Broker Agreements – New Case Law

​The recent California Court of Appeal decision William L. Lyon & Associates, Inc. v. Superior Court ((2102) 204 Cal.App.4th 1294) may have a large impact on the application of liability limitation provisions in broker agreements.   In Lyon, the buyers sued their residential broker (Lyon) almost three years after the closing for breach of contract,

breach of fiduciary duty, negligence and fraud.  The buyer-broker agreement had a limitation

provision requiring any related claim be brought within two years after

representation.  The broker, who

represented both seller and buyer in the transaction, argued that the claims

were time-barred both by statute and the contract.  The Court of Appeal held that the statute of

limitations for all of the claims had not expired despite the expiration of the

agreement’s time limit of liability.

The buyers’ claims arose because the broker allegedly failed

to disclose that the sellers had intentionally covered up defects in the

house.  Lyon argued that the claims were not

timely raised pursuant to Civil Code Sections 2079 and 2079.4.  Those statutes provide that a seller’s broker

can be held liable to the buyer for up to two years after the closing for failing

to disclose facts related to a reasonably diligent inspection of residential

property.  Since the claims were filed almost

three years after the closing, Lyon argued that the claims were not timely.  The Court of Appeal decided that this statutory

provision did not apply because these issues arose out of the broker’s

obligation to buyer as its own broker, not as the seller’s broker.

The breach of contract claim was based on the allegation

that Lyon failed to conduct an adequate inspection prior to the sale.  The statute of limitations for a contract

claim is normally four years, but parties may contract around this, provided

the timeframe is deemed reasonable as a matter of law.  Although there was a reasonable two year

timeframe in the agreement, the buyers argued that they did not discover this

latent defect until later due to the other parties’ fraud so the two year term

of liability should not be triggered until such discovery was made.  Generally, a cause of action arises when the

wrongful act is committed, not when it is discovered by the plaintiff.  However, in certain cases the courts will

apply the “discovery rule”, in which the statute of limitations does not start

running until the breach is discovered.  In

this case, the Court of Appeal held that because the buyers were unable to see

or appreciate the breach when it occurred (as it was a latent defect), the two

year time period was tolled until the discovery of the breach was made.  The court also mentioned that the application

of the “discovery rule” was appropriate here as the relationship between the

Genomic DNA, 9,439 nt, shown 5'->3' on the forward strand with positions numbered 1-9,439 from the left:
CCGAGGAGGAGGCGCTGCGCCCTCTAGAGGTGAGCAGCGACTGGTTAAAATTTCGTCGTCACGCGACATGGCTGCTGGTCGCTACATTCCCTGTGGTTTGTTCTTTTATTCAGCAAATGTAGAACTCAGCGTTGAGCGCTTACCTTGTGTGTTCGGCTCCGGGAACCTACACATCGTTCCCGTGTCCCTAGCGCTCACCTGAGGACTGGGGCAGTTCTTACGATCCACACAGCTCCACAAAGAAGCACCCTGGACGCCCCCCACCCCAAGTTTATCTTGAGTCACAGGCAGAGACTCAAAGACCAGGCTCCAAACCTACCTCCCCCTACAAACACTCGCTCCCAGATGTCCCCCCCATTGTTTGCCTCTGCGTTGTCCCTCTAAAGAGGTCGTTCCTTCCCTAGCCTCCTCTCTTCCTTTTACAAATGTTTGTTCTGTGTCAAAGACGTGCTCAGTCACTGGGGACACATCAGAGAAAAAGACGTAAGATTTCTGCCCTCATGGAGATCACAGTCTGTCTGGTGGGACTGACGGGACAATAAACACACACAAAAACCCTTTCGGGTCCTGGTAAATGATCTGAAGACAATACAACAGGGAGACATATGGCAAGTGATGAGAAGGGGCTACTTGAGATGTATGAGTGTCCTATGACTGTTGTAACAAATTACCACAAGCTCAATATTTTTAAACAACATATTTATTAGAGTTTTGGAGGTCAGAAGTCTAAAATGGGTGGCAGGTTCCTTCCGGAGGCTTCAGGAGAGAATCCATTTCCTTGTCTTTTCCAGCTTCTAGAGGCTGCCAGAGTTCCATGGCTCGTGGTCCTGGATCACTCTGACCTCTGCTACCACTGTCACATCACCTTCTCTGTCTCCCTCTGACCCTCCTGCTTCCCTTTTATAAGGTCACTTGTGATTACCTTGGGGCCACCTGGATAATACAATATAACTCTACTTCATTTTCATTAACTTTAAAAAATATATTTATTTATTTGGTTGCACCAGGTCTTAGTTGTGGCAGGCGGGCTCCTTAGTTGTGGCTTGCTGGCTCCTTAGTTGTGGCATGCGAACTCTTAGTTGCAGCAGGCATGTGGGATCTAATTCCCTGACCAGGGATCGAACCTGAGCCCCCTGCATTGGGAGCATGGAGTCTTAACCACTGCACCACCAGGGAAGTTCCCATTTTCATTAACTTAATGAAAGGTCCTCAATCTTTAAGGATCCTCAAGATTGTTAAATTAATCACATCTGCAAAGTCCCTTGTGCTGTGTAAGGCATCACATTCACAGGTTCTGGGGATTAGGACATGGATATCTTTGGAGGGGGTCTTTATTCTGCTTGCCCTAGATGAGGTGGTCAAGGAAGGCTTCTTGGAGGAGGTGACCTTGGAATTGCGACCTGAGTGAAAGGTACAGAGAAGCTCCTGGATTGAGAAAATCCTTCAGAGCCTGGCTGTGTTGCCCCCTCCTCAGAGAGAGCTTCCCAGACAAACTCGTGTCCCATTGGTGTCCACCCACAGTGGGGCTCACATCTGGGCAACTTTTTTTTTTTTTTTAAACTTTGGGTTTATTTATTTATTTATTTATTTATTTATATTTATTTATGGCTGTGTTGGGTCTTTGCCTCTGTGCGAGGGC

parties was that of a special trust.

Finally, Lyon argued that the remaining “tort” claims like

breach of fiduciary duty and negligence were not timely filed due to the

two-year contractual limitation.  As the

buyers’ broker, Lyon owed a fiduciary duty to the buyers requiring the highest

good faith and undivided service and loyalty. 

The court highlighted that even if the buyer-broker agreement had not

been signed, Lyon would still owe such a common law duty to the buyers.  As a result, the Court of Appeal held that

the contractual limitations time period in the buyer-broker agreement did not

apply to the breach of fiduciary duty claims, like fraud, negligence and

negligent misrepresentation.  As those

remaining claims have longer statute of limitation periods (for example, breach

of fiduciary duty not amounting to fraud is four years) the statute of

limitations had also not elapsed on those claims.

Lyon illustrates that although parties may contract around

statute of limitation periods for certain claims, the courts will consider the

type of breach in determining whether the “discovery rule” should be applied to

possibly extend the timeframe.  Further,

buyers, sellers and brokers should be aware that claims based on fiduciary

duties are not usually governed by contractual limitations set forth in a

contract.  Therefore, all parties should

be cognizant of statute of limitation timeframes for those particular causes of



issues discussed in this update are not intended to be legal advice and no

attorney-client relationship is established with the recipient.  Readers

should consult with legal counsel before relying on any of the information

contained herein.  Reuben & Junius, LLP is a full service real estate

law firm.  We specialize in land use, development and entitlement

law.  We also provide a wide range of transactional services, including

leasing, acquisitions and sales, formation of limited liability companies and

other entities, lending/workout assistance, subdivision and condominium work. Copyright 2012

Reuben & Junius, LLP. All rights reserved.